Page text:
A Few Great Men 

Josh Brolin gives a classic comic performance in Men in Black III

If you measure the return on your entertainment dollar by how many explosions are on the big screen, Men in Black III should settle the score nicely. But if you're looking for something more, say a good story and genius character development, then MIB III is also an investment well into the black.

Josh Brolin suits up and delivers one of the best comedic performances since Robert Downey Jr.'s outrageous blackface in 2008's Tropic Thunder. Brolin's note-perfect impression of Tommy Lee Jones as Agent K can't be missed. In fact, Brolin is so good that his K is more a tribute to Jones than impersonation.

I must admit to some begrudging reluctance to suffer through another incarnation of Men in Black. The number "3" just doesn't bode well for movies. Sequels can be good (Aliens) and, on occasion, great (Godfather II, The Empire Strikes Back) but three-quels are arthritic (Scream 3) and, on occasion, horrible (Godfather III, Jaws 3-D). For the record, Toy Story 3 gets a pass. It was pretty wonderful.

Actors and directors, in haste to take the money and run, usually put three-quels on cruise control, steering a plot-weary jalopy down the middle of the road with not much under the hood. In short order, three-quels are destined for the junkyard--better known as the discount DVD rack.

But Men in Black III easily outpaces MIB II, released a decade ago, and achieves a delicate balance between blockbuster fun and a sweet-as-you-please character-rich script.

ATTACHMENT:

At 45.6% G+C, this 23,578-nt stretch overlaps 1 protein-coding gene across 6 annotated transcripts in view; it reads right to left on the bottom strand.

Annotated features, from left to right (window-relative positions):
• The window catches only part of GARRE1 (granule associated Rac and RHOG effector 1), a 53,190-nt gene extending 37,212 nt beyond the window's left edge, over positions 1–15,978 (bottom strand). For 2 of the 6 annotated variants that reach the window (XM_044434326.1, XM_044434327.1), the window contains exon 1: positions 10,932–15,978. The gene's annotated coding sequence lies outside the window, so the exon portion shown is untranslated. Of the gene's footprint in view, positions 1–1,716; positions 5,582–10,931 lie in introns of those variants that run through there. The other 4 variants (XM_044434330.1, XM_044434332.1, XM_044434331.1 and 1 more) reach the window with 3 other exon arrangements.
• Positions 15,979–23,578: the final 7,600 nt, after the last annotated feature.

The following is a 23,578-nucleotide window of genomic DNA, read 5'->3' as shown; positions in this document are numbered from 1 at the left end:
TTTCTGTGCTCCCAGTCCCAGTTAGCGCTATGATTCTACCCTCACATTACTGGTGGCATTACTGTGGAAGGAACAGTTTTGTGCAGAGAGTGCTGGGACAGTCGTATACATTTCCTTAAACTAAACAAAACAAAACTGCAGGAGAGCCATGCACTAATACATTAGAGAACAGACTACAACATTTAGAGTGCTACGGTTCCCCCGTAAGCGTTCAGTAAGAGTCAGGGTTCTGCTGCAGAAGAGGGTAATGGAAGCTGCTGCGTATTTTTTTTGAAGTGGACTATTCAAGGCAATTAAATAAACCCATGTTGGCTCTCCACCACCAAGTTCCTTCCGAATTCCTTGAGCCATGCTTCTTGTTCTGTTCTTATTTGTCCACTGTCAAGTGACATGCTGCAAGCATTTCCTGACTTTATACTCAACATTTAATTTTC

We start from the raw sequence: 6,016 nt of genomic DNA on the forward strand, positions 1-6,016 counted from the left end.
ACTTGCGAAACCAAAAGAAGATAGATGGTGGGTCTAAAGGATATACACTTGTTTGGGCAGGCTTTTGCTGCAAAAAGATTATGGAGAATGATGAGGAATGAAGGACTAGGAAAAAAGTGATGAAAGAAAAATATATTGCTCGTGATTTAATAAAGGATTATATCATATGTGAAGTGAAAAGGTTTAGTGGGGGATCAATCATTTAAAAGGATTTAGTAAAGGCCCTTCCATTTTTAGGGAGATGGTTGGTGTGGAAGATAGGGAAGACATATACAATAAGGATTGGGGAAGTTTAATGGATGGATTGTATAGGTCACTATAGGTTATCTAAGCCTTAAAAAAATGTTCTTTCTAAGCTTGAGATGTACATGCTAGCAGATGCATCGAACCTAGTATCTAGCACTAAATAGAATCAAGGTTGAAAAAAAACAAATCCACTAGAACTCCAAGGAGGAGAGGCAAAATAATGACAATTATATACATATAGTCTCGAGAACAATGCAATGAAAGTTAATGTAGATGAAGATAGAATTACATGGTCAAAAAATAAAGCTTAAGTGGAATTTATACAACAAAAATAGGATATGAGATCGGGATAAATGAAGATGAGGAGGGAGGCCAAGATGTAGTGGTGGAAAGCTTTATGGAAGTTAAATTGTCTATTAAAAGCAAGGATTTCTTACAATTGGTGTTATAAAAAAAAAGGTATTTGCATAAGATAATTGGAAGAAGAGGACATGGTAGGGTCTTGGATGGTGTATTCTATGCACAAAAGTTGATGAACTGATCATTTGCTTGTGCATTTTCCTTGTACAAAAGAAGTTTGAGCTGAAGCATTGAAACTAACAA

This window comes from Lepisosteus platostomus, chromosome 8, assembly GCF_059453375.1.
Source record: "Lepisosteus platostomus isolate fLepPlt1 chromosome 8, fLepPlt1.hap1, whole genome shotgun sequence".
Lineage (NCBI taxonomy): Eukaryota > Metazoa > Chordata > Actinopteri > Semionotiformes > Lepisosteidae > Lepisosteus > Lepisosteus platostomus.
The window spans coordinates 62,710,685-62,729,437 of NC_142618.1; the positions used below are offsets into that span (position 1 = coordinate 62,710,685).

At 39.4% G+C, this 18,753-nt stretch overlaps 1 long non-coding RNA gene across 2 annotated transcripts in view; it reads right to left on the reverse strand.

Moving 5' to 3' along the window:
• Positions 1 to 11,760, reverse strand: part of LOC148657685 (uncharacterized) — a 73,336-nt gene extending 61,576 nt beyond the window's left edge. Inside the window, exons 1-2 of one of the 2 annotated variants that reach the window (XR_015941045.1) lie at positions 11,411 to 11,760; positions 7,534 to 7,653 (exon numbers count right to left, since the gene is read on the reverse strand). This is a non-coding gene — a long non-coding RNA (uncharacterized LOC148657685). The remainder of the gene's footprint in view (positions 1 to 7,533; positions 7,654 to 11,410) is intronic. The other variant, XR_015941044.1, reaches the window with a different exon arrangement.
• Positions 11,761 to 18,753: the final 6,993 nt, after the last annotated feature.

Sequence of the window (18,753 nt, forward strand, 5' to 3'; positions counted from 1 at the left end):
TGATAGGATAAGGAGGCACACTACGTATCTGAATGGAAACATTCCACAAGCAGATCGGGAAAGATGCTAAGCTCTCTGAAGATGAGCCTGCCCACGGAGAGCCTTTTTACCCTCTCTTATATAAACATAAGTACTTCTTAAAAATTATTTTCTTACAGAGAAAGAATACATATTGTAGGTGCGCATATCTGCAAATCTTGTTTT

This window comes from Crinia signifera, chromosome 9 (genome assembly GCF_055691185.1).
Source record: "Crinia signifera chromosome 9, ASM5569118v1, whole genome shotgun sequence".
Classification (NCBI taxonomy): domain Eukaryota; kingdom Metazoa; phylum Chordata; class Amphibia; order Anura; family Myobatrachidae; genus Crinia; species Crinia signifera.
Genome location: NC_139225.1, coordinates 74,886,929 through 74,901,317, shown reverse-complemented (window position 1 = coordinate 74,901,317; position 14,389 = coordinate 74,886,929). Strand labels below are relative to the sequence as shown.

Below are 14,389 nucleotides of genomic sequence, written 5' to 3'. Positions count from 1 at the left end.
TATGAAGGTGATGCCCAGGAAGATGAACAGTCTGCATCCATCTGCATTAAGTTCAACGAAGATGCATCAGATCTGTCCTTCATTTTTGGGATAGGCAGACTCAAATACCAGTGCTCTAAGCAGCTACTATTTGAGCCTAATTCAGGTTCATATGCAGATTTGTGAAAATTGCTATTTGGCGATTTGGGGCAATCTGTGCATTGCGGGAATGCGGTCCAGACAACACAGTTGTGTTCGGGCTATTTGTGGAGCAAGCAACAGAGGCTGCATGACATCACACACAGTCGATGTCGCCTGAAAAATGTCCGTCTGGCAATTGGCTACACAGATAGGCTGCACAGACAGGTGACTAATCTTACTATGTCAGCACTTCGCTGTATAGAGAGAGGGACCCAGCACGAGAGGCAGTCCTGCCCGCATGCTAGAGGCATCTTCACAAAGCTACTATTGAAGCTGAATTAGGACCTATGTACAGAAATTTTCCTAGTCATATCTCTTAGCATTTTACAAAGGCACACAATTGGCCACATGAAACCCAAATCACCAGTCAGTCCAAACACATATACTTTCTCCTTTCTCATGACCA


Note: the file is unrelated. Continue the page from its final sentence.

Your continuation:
The story opens by introducing us to Boris the Animal, a one-armed beast imprisoned on the moon. His confinement and lack of appendage has everything to do with Agent K, so it only goes to reason that Boris lives for revenge. The villain time-warps back to 1969, when K got the better of him (and his arm). That leaves it up to Agent J (Will Smith) to chase Boris back through time, with the help of a much-younger K, though Brolin's face-of-stone clearly hasn't aged well (to comic delight).

"Hey man, you got some city miles on you," says J, to which K doesn't lift an eyebrow.

Smith is his usual, over-the-top motormouth, a perfect foil for K.

J: "I'm an agent of Men in Black but I'm from the future. We're partners. Twenty-five years from now, you're gonna recruit me, and 14 years after that, the guy you didn't let me kill today at Coney Island, he escapes from prison and jumps back in the past and unleashes a full-scale invasion of Earth. We got about 19 hours to catch him and kill him so really, we need to go, right now."

(Extremely long pause)

K: "All right."

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MIB III visits the 1969 liftoff of Apollo 11, a Greenwich Village happening and a Chinese restaurant that you never want to visit (hint: don't order the noodle surprise).

And in the end, the film offers an all-too-rare happy ending: a twinkly surprise that explains so much about the men, their suits and their connection. It's nice stuff until the next go-round.

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